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Strangers In Town

To God’s chosen strangers in the world. -I Peter 1:1 (CEB)

There is an episode in the old Andy Griffith show where a stranger shows up in town. He calls everybody by name, knows all about them. And it makes people nervous, even afraid. So they try to run him out of town, not knowing he had learned about them by reading the paper and decided he wanted to live there. His mistake? He tried to be one of them. He didn’t want to be a stranger but ended up being “strange.”

Your community has “strangers in town.” They speak a different language, have strange values, owe allegiance to another ruler. Who are they? They’re followers of Jesus, Christians.

Strangers and aliens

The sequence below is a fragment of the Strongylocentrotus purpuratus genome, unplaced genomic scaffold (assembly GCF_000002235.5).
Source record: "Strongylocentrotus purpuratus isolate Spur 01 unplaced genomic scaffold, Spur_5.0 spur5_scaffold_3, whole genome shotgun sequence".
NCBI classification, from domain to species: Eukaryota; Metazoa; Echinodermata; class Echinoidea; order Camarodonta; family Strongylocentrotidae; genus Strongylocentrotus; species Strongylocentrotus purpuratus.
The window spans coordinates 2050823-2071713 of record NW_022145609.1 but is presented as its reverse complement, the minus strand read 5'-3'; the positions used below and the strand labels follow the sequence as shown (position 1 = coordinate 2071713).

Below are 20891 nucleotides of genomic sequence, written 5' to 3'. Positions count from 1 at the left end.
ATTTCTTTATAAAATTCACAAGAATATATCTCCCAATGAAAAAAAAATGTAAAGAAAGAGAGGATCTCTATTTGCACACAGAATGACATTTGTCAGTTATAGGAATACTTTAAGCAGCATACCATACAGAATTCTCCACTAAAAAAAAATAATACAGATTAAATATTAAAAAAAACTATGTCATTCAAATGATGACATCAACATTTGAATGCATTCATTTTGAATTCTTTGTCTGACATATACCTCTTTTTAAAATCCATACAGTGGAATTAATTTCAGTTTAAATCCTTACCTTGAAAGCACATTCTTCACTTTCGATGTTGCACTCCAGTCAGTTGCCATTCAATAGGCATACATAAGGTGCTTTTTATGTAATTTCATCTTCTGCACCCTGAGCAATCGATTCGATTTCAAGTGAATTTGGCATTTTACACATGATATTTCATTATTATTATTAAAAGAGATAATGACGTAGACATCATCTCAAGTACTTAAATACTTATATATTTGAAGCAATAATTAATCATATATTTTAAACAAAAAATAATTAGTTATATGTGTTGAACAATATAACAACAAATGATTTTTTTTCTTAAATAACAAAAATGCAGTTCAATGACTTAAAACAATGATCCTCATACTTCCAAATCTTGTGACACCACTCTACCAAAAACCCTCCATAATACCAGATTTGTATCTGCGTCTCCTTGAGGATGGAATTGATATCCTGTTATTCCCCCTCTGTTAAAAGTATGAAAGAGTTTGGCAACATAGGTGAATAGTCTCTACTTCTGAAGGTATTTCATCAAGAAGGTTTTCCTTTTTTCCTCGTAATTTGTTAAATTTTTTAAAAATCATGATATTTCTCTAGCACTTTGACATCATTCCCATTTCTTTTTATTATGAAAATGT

Strangers and aliens

Peter writes a letter to “strangers in the world.” The Greek term, paroikia, (translated “sojourner”, “stranger”, “alien”) became a regular term for congregation. It is the word from which we get “parish.” (Cranfield)

The Christian understanding of life has always been shaped by the notion of strangers in the world, of alienation, not belonging. They are “looking for a city.” Not because they are transients to life or because they can’t find total satisfaction for their souls but because they are different.

When that attitude is diminished, we loose power, effectiveness, and any right to call ourselves Christian (those who belong to Christ). In a conformist, politically correct culture it is important to keep the lines drawn, to resist the temptation to settle down, conform, become like them. The Bible urges “keep yourselves unpolluted by the world” (James 1:17).

Like the citizens of Andy Griffith’s Mayberry, the world will pressure you. They will think it strange that you do not plunge in with them. Jesus even warned, “they will hate you.”

For those who call ourselves followers of Jesus, the question is “do we live up to the name Christian? Are we really “strangers in town”? Or have we settled in and become like them?

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